Sifaeli Kaaya never wanted to leave his birthplace in the shadow of Mt. Meru when he was invited to do so in 1995. The American who offered him a job in the isolated village of Dareda Kati, more than two hundred miles away, valued Sifaeli’s expertise in agriculture.
As an American, the man may also have taken at face value the insistence by Tanzania’s founding president, Julius Nyerere, that Tanzania was one country and that its citizens had the right to live anywhere in the country that they wished, irrespective of tribal claims upon particular regions.
This American, whose name was Dennis, loved Jesus with all his heart. He had worked out an agreement with the leaders of Tanzania’s Evangelical Lutheran Church to build an agricultural training center in one of Dareda Kati’s generous, fruitful valleys. This valley, which surrounds the subvillage of Bacho, looks nothing like the arid savannah that the Western popular imagination associates with East Africa. If you close your eyes for a moment and then open them to the intense green and the red dirt, it is easy to imagine that you’re in an especially lush part of the Hawaiian islands.
Kaaya turned down the American’s first job offer. But Dennis, who had farmed in Idaho and who recognized good farmland when he walked across it and stooped to sift its soil between his fingers, saw the valley as a kind of New Canaan, where African villagers who absorbed Kaaya’s modern agricultural knowledge would multiply their crops and their wealth and, not incidentally, come to Jesus.
So the American went to Kaaya’s house to ask him for a second time to come to Dareda Kati. Kaaya liked Dennis and did not want to have to reject him again. When he saw the American approaching his front door, Kaaya went out the back way without saying a word to his wife. Then he hid among the trees that ringed the pond where he raised tilapia. It was the coolest and prettiest spot on the farm, and his favorite.
Mrs. Kaaya wanted to show hospitality to the American when he knocked on her door. She made two cups of tea and then sat with him. But making conversation, in his minimal Swahili and her nonexistent English, was a challenge.
As a substitute for conversation, she led the American outside so that she could show him around her farm. They looked at maize and pigeon peas and cows and goats and chickens. And then she and Dennis found Kaaya beneath a tree next to the tilapia pond, where the warmth of the afternoon had put him to sleep. She was relieved to see her husband, who could carry on a conversation in English, so she woke him up. Awkwardly, Kaaya again told the American that he did not want to move away from his home.
However, Mrs. Kaaya was a devout Lutheran, like her husband, as well as the persistent American. Today, nineteen years after his nap by the tilapia pond, on the grounds of the Integrated Agricultural Training Center that he had helped the American to establish, Sifaeli recounted the argument that his wife would build on the foundation of her discovery of her sleeping husband.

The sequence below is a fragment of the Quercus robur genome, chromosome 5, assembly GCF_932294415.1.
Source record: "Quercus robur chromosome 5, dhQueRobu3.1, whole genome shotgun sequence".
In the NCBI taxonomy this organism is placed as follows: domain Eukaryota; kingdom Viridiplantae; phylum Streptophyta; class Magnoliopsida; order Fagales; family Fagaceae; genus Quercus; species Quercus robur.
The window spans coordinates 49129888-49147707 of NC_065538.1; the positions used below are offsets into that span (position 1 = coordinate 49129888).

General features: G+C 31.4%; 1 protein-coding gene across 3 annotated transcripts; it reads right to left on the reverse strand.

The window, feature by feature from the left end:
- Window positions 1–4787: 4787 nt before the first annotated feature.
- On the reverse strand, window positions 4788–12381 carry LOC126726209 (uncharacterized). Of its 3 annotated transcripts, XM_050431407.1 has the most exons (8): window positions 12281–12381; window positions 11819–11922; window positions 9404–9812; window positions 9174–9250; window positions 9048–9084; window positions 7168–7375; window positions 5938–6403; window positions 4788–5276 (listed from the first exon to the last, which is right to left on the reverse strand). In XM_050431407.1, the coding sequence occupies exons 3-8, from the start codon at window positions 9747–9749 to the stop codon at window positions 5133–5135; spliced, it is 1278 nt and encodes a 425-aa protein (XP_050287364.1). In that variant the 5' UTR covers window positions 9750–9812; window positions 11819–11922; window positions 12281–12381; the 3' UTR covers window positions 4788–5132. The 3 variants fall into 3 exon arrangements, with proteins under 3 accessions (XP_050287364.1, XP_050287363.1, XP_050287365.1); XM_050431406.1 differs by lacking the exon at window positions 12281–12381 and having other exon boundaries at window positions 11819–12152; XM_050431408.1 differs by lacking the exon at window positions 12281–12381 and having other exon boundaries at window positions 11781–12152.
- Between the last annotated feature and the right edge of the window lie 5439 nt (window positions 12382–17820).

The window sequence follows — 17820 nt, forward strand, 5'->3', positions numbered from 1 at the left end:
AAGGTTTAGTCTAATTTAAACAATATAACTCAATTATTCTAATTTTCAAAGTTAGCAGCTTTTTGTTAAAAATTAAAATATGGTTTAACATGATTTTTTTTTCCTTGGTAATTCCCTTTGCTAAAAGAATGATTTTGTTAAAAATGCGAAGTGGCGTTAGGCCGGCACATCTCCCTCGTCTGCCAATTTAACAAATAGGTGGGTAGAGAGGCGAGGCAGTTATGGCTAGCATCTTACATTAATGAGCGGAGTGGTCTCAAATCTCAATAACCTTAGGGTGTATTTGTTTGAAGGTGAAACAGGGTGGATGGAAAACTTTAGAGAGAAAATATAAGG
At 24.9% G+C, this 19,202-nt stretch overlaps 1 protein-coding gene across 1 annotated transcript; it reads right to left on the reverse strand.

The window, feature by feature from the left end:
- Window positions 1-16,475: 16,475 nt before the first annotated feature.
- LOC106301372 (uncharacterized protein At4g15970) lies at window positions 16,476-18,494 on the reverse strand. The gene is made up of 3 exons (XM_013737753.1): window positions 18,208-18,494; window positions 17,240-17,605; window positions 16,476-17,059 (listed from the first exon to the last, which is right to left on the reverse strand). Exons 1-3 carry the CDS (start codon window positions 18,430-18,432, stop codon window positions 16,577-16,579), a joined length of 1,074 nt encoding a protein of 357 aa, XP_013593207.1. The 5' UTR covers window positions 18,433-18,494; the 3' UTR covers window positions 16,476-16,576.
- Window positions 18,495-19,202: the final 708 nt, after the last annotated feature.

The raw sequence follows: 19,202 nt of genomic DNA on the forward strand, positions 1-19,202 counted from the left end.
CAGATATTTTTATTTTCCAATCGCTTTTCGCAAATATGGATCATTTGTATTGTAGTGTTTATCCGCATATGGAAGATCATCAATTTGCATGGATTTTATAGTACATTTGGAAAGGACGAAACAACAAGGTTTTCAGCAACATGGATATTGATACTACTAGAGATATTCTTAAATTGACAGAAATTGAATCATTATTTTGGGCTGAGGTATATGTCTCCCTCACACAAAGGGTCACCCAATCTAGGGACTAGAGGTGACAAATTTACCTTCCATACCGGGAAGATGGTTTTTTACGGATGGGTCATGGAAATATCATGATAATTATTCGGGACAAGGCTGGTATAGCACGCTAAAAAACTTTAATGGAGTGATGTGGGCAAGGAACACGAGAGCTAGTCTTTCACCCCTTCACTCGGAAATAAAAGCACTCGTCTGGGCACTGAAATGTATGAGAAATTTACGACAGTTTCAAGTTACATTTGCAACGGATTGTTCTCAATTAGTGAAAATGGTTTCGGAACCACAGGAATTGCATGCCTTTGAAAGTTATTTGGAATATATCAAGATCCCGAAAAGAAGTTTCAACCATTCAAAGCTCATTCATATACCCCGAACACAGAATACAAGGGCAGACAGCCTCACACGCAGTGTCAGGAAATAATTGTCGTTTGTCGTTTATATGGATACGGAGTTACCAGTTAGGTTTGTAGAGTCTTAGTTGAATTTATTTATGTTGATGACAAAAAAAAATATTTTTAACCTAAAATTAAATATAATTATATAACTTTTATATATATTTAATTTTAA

“Do you know that man, Jonah, who tried to hide from God so that he could avoid going to a place where he didn’t want to go? He ended up in the belly of a whale, which seemed like a punishment at first. Instead, the whale saved his life and showed him to God, and Jonah knew that he must go wherever God instructed him to go.”
Kaaya remembers that he could see where his wife’s argument would lead as soon as she mentioned Jonah’s name. The fact that the course and conclusion of the argument she would make had appeared to him in an instant gave proof of its irresistibility. Yet he waited politely to hear her finish as he knew she must, in the words that he knew he would have to obey:
“God wants you to go to Dareda Kati.”
Because God wanted him to go to Dareda Kati, Kaaya told me today, and because God’s power surpasses any power that might belong to the superstition of witchcraft which the Iraqw people of Dareda Kati have been said to practice, he will continue to do God’s work in the village by supervising the Karimu projects there. It is clear that only God could have brought Karimu to this village, which needs Karimu’s help no more than a thousand other Tanzanian villages do.
For nineteen years, Kaaya has insisted on holding himself apart from the Iraqw, refusing to learn any more of their tribal language than the two simple greetings, saita and loai. He does not ask why God brought Karimu here to do His work for the improvement of a people that he, Kaaya, trusts so little. That is a secret which God Himself guards closely.